Coastal Restoration Trust of New Zealand

Coastal Dune Ecosystem Reference Database

The first archaeointensity records from New Zealand: evidence for a fifteenth century AD archaeomagnetic ‘spike’ in the SW Pacific Region? Journal Paper

Gillian M. Turner, Rimpy Kinger, Bruce McFadgen and Monique Gevers
Journal / Source
Special Publications
Publisher / Organisation
Geological Society of London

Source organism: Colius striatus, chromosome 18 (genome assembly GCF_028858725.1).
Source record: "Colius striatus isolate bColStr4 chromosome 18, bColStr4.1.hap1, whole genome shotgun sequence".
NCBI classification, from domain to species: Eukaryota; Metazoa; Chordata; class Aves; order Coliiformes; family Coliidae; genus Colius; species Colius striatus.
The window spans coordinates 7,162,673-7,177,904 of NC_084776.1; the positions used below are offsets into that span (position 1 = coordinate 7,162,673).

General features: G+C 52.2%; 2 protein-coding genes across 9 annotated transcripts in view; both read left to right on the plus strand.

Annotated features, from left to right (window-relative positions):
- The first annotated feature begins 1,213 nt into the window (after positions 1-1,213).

Hangi stones, used to retain heat in traditional Maori earth ovens (hangi), may carry records of Earth's magnetic field when they were last used. Sixteen archaeological features, including 12 hangi, from eight sites were sampled and their palaeomagnetic data used to construct the first archaeointensity record for New Zealand, covering the past 700 years. A combination of radiocarbon dating of associated charcoal and archaeomagnetic dating of palaeomagnetic directions was used to obtain a ‘preferred’ date of each palaeointensity. A plot of virtual axial dipole moment (VADM) for the SW Pacific region outlines steady VADM values of about 8 × 1022 A m2 from 1000 to 1300 AD and 9.5 × 1022 A m2 from 1500 AD to the present, with a sharp peak in the early fifteenth century when the VADM reached about 13 × 1022 A m2. This peak bears many similarities to archaeomagnetic ‘jerks’ and ‘spikes’ in Northern Hemisphere records from the first millennia BC and AD. However, it is the first such feature to be found in the Southern Hemisphere at this date, suggesting, in accordance with recent modelling, that it may be a feature of the non-dipole field, associated with rapid growth and decay of an intense flux patch on the core–mantle boundary.